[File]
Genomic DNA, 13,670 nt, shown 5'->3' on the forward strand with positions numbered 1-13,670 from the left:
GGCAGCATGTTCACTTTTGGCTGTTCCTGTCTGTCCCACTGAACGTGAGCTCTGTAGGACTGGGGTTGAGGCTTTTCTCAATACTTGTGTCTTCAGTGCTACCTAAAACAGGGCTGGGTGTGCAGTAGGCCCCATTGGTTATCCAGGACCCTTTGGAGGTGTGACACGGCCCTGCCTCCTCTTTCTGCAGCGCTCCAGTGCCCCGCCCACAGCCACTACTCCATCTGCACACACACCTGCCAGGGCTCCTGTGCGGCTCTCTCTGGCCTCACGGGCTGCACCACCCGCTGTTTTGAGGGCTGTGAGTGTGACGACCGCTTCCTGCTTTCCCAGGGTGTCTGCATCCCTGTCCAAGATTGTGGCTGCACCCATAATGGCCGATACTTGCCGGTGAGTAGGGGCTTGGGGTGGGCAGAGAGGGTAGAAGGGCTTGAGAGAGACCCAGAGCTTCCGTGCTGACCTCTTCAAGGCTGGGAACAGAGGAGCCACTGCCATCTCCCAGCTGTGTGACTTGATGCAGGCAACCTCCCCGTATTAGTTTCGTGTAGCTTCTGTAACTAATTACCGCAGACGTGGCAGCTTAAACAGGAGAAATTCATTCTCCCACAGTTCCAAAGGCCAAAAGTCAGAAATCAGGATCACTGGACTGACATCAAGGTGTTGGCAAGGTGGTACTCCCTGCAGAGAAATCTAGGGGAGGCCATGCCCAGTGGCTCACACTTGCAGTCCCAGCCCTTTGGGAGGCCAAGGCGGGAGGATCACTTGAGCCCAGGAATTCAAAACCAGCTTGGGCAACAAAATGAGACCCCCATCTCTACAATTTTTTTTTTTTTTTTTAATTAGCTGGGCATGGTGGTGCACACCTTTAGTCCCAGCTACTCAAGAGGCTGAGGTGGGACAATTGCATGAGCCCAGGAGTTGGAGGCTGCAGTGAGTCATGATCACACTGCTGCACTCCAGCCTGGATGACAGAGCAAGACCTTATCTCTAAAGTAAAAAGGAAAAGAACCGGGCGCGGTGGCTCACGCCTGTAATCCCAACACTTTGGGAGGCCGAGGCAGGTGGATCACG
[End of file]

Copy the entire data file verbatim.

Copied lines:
Genomic DNA, 13,670 nt, shown 5'->3' on the forward strand with positions numbered 1-13,670 from the left:
GGCAGCATGTTCACTTTTGGCTGTTCCTGTCTGTCCCACTGAACGTGAGCTCTGTAGGACTGGGGTTGAGGCTTTTCTCAATACTTGTGTCTTCAGTGCTACCTAAAACAGGGCTGGGTGTGCAGTAGGCCCCATTGGTTATCCAGGACCCTTTGGAGGTGTGACACGGCCCTGCCTCCTCTTTCTGCAGCGCTCCAGTGCCCCGCCCACAGCCACTACTCCATCTGCACACACACCTGCCAGGGCTCCTGTGCGGCTCTCTCTGGCCTCACGGGCTGCACCACCCGCTGTTTTGAGGGCTGTGAGTGTGACGACCGCTTCCTGCTTTCCCAGGGTGTCTGCATCCCTGTCCAAGATTGTGGCTGCACCCATAATGGCCGATACTTGCCGGTGAGTAGGGGCTTGGGGTGGGCAGAGAGGGTAGAAGGGCTTGAGAGAGACCCAGAGCTTCCGTGCTGACCTCTTCAAGGCTGGGAACAGAGGAGCCACTGCCATCTCCCAGCTGTGTGACTTGATGCAGGCAACCTCCCCGTATTAGTTTCGTGTAGCTTCTGTAACTAATTACCGCAGACGTGGCAGCTTAAACAGGAGAAATTCATTCTCCCACAGTTCCAAAGGCCAAAAGTCAGAAATCAGGATCACTGGACTGACATCAAGGTGTTGGCAAGGTGGTACTCCCTGCAGAGAAATCTAGGGGAGGCCATGCCCAGTGGCTCACACTTGCAGTCCCAGCCCTTTGGGAGGCCAAGGCGGGAGGATCACTTGAGCCCAGGAATTCAAAACCAGCTTGGGCAACAAAATGAGACCCCCATCTCTACAATTTTTTTTTTTTTTTTTAATTAGCTGGGCATGGTGGTGCACACCTTTAGTCCCAGCTACTCAAGAGGCTGAGGTGGGACAATTGCATGAGCCCAGGAGTTGGAGGCTGCAGTGAGTCATGATCACACTGCTGCACTCCAGCCTGGATGACAGAGCAAGACCTTATCTCTAAAGTAAAAAGGAAAAGAACCGGGCGCGGTGGCTCACGCCTGTAATCCCAACACTTTGGGAGGCCGAGGCAGGTGGATCACG